Are you paying attention?

We all experience moments when we wonder why we can’t hear the voice of God in our lives. Prayer is two-way communication—our prayers going up to God and His voice coming down to us. Just like in any relationship, there can’t be any development when only one person talks the entire time and the other person only ever listens. We must give space for God to speak to us in our lives. Sometimes, however, we may still feel unable to hear Him or connect with His voice.

What’s wrong with me? you may wonder. Has God left me? Am I all alone? Does God hate me?

The answer may not seem so, but it is simple. No, God hasn’t left you, for He never leaves nor forsakes us. No, God doesn’t hate you, for nothing can separate you from His unending love for you. Today, we’re going to look at two simple reasons why you may not be able to hear the voice of God in your life.

But first, let’s check out the text for today’s blog post:

“Paul, a servant of Jesus Christ, called to be an apostle, separated unto the gospel of God, (which he had promised afore by his prophets in the holy scriptures,) concerning his Son Jesus Christ our Lord, which was made of the seed of David according to the flesh; and declared to be the Son of God with power, according to the spirit of holiness, by the resurrection from the dead:”

Romans 1:1-4 (KJV)

Now, you might be wondering what this passage has to do with hearing God’s voice. Bear with me a moment as we begin with the first thing that can block you from hearing God.

1) Distractions – Too Much Noise

Have you ever been praying somewhere in your house away from your family when suddenly you hear them stomping around in the hallway or kitchen, seemingly banging on pots and pans like wild chimpanzees? The noise becomes so distracting that it pulls you away from your thoughts and focus on God until all you can think about is how annoying your family is. It’s hard to get back into focused prayer when there’s a lot of noise going on. It’s hard to listen to what God is saying when your thoughts are somewhere else.

In the beginning of Romans, we read that the prophecy of Jesus Christ and his death, burial, and resurrection were revealed to the prophets of the Old Testament. Verse 2 states that God promised this “afore by his prophets in the holy scriptures.” This shows that God is in communication with His people and that He gave us the promise of deliverance and salvation. Unfortunately, there are always those who are not paying attention to the prophecy.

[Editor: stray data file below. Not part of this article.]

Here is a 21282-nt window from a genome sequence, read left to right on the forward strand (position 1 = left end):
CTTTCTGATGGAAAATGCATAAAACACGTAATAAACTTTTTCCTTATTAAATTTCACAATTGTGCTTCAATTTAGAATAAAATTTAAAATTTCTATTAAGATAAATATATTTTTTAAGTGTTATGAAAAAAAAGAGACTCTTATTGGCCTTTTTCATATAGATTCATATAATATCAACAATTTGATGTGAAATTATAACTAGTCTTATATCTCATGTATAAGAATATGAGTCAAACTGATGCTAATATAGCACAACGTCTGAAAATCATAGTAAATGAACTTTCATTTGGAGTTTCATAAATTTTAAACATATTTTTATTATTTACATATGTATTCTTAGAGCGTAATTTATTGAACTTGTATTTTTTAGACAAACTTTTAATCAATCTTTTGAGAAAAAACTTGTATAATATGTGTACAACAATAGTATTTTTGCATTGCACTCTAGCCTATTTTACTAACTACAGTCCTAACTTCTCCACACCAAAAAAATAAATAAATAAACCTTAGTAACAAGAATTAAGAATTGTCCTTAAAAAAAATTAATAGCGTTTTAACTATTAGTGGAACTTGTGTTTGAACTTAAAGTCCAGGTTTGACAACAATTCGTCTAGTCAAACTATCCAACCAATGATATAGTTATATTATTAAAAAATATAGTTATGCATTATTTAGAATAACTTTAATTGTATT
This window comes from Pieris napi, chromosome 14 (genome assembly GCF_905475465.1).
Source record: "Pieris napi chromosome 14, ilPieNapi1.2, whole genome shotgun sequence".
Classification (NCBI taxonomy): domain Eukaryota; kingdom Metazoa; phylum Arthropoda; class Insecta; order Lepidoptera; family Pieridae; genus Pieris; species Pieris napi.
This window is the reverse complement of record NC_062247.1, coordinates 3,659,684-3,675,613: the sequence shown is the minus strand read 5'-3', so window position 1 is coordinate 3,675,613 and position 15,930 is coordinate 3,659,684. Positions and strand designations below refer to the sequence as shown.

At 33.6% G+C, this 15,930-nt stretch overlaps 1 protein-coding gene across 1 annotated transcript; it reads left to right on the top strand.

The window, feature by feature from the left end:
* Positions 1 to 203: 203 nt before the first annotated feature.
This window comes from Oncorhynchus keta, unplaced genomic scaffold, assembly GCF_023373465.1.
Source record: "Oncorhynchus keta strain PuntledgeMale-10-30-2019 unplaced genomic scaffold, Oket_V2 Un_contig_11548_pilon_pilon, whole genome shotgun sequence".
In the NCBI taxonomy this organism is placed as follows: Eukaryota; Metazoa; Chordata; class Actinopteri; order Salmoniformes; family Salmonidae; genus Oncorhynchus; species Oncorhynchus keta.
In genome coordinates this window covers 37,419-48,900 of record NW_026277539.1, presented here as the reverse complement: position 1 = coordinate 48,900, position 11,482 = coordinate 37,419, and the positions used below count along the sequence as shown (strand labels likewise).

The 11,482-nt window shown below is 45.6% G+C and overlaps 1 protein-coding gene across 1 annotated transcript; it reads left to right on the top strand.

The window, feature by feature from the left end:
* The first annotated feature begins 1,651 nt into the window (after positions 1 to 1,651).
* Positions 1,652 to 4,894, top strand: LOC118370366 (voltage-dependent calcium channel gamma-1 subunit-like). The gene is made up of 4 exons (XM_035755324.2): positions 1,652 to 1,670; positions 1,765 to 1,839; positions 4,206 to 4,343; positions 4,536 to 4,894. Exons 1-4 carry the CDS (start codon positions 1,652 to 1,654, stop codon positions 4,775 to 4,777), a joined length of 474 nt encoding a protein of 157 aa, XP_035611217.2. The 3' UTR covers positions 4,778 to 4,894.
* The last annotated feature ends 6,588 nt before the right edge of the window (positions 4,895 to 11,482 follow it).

People who are paying attention when God speaks will receive the promise and His blessings. People who are paying attention act on the promise and become messengers of the Gospel. Others do not receive because they are too distracted with other voices in the world—noises like the lies the enemy tells them or the sounds of society’s praise when they give into the pressure to embrace the lifestyle of the world that will only lead them to destruction and emptiness.

What sounds are you allowing to distract you from hearing God? Are you struggling with depression and the voice of the enemy lying to you, telling you that you can’t be used of God, that God doesn’t love you anymore, that you’ve gone too far from His presence? Are you investing more of your time in entertainment, social media, or fitting in with your friends or coworkers who don’t live for God? Are you weary and burdened with financial struggles, relationship problems, or a busy schedule? Are you constantly worried about political issues and the direction society is headed?

Whatever issue you might be facing, you allow it to prevent you from hearing God’s voice when you give more space in your mind to those thoughts than to thoughts that please God.

“Finally, brethren, whatsoever things are true, whatsoever things are honest, whatsoever things are just, whatsoever things are pure, whatsoever things are lovely, whatsoever things are of good report; if there be any virtue, and if there be any praise, think on these things.”

Philippians 4:8 (KJV)

When your thoughts become too distracted, try this exercise: write down one thing for each description in Philippians 4:8 (something that is true, something that is honest, something that is just, etcetera) that counters your negative, distracted thoughts and then take some time to praise God for His goodness. You might find that this will help you focus your mind on Him so that you can tune into His voice.

2) Denial – “That Wasn’t God”

Another reason people do not hear the voice of God is that they are in denial.

God told people about His coming through prophecies, but many did not believe that Jesus was the Christ. Even though God speaks to and through His people of His plans and of salvation, there will still be those who are not moved and who do not believe. Instead, they deny the truth and dismiss His voice.

You’ve heard the saying, “the truth hurts.” The truth in Scripture and God’s words do hurt the flesh, the carnal nature that only wants to please itself. The voice of God may seem inconvenient to the flesh, depriving many of getting something their flesh wants or shining a light on things in their life that they’ve kept hidden from others.

For those who choose the way of the world, the truth is not convenient. The coming of Jesus Christ and His words brought the sins of many pious Jews to light. Not only did they ignore prophecy, but they sought to kill Jesus.

For those who prefer to listen to the voice of their flesh, the voice of God isn’t comfortable. The disciples were focused on their own desires in seeing the Romans overthrown and reestablishing the kingdom of Israel, and the truth that Jesus didn’t come for that reason was hard for them to accept. Matthew 16:22 states that Peter began to rebuke Jesus for saying He would be killed: